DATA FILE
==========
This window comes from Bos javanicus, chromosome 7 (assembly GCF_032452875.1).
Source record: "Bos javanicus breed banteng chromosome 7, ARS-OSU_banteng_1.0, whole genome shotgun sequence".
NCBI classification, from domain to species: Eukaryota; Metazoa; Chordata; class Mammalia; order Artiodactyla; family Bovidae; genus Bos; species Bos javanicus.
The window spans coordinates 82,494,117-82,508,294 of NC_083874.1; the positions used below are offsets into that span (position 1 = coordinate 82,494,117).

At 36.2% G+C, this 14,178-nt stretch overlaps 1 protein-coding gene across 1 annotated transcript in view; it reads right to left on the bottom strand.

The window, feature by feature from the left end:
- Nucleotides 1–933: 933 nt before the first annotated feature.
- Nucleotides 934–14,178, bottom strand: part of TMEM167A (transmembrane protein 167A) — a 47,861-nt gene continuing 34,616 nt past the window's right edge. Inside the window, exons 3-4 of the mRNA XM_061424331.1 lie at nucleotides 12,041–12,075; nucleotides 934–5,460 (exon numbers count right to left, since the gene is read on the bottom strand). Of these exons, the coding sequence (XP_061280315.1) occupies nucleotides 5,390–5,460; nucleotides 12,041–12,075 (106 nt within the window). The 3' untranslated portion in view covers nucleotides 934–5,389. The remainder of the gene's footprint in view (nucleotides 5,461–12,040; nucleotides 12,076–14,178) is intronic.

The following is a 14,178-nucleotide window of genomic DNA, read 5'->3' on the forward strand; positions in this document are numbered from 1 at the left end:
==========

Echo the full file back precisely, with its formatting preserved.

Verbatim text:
This window comes from Bos javanicus, chromosome 7 (assembly GCF_032452875.1).
Source record: "Bos javanicus breed banteng chromosome 7, ARS-OSU_banteng_1.0, whole genome shotgun sequence".
NCBI classification, from domain to species: Eukaryota; Metazoa; Chordata; class Mammalia; order Artiodactyla; family Bovidae; genus Bos; species Bos javanicus.
The window spans coordinates 82,494,117-82,508,294 of NC_083874.1; the positions used below are offsets into that span (position 1 = coordinate 82,494,117).

At 36.2% G+C, this 14,178-nt stretch overlaps 1 protein-coding gene across 1 annotated transcript in view; it reads right to left on the bottom strand.

The window, feature by feature from the left end:
- Nucleotides 1–933: 933 nt before the first annotated feature.
- Nucleotides 934–14,178, bottom strand: part of TMEM167A (transmembrane protein 167A) — a 47,861-nt gene continuing 34,616 nt past the window's right edge. Inside the window, exons 3-4 of the mRNA XM_061424331.1 lie at nucleotides 12,041–12,075; nucleotides 934–5,460 (exon numbers count right to left, since the gene is read on the bottom strand). Of these exons, the coding sequence (XP_061280315.1) occupies nucleotides 5,390–5,460; nucleotides 12,041–12,075 (106 nt within the window). The 3' untranslated portion in view covers nucleotides 934–5,389. The remainder of the gene's footprint in view (nucleotides 5,461–12,040; nucleotides 12,076–14,178) is intronic.

The following is a 14,178-nucleotide window of genomic DNA, read 5'->3' on the forward strand; positions in this document are numbered from 1 at the left end: